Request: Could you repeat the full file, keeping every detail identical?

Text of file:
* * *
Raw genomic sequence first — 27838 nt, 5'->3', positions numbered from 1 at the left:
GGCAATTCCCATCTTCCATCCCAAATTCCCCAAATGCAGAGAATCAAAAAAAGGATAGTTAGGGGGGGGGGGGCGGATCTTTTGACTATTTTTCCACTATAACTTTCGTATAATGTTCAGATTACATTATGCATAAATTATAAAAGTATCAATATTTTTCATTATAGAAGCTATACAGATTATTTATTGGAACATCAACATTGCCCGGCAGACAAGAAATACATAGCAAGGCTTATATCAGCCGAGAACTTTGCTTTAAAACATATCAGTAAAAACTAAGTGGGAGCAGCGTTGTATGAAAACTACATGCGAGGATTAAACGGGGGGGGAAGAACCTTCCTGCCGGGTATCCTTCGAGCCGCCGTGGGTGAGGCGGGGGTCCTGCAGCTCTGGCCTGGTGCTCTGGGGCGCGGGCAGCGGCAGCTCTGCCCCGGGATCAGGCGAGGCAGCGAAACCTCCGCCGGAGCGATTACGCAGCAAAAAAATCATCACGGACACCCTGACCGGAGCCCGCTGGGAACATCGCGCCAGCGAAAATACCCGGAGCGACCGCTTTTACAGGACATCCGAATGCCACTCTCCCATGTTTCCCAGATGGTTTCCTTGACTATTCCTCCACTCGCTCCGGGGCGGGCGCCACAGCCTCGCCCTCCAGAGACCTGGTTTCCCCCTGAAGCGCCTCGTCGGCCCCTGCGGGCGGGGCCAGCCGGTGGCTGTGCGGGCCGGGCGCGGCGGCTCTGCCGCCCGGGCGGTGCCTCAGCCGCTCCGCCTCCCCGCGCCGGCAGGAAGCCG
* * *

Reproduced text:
Raw genomic sequence first — 27838 nt, 5'->3', positions numbered from 1 at the left:
GGCAATTCCCATCTTCCATCCCAAATTCCCCAAATGCAGAGAATCAAAAAAAGGATAGTTAGGGGGGGGGGGGCGGATCTTTTGACTATTTTTCCACTATAACTTTCGTATAATGTTCAGATTACATTATGCATAAATTATAAAAGTATCAATATTTTTCATTATAGAAGCTATACAGATTATTTATTGGAACATCAACATTGCCCGGCAGACAAGAAATACATAGCAAGGCTTATATCAGCCGAGAACTTTGCTTTAAAACATATCAGTAAAAACTAAGTGGGAGCAGCGTTGTATGAAAACTACATGCGAGGATTAAACGGGGGGGGAAGAACCTTCCTGCCGGGTATCCTTCGAGCCGCCGTGGGTGAGGCGGGGGTCCTGCAGCTCTGGCCTGGTGCTCTGGGGCGCGGGCAGCGGCAGCTCTGCCCCGGGATCAGGCGAGGCAGCGAAACCTCCGCCGGAGCGATTACGCAGCAAAAAAATCATCACGGACACCCTGACCGGAGCCCGCTGGGAACATCGCGCCAGCGAAAATACCCGGAGCGACCGCTTTTACAGGACATCCGAATGCCACTCTCCCATGTTTCCCAGATGGTTTCCTTGACTATTCCTCCACTCGCTCCGGGGCGGGCGCCACAGCCTCGCCCTCCAGAGACCTGGTTTCCCCCTGAAGCGCCTCGTCGGCCCCTGCGGGCGGGGCCAGCCGGTGGCTGTGCGGGCCGGGCGCGGCGGCTCTGCCGCCCGGGCGGTGCCTCAGCCGCTCCGCCTCCCCGCGCCGGCAGGAAGCCG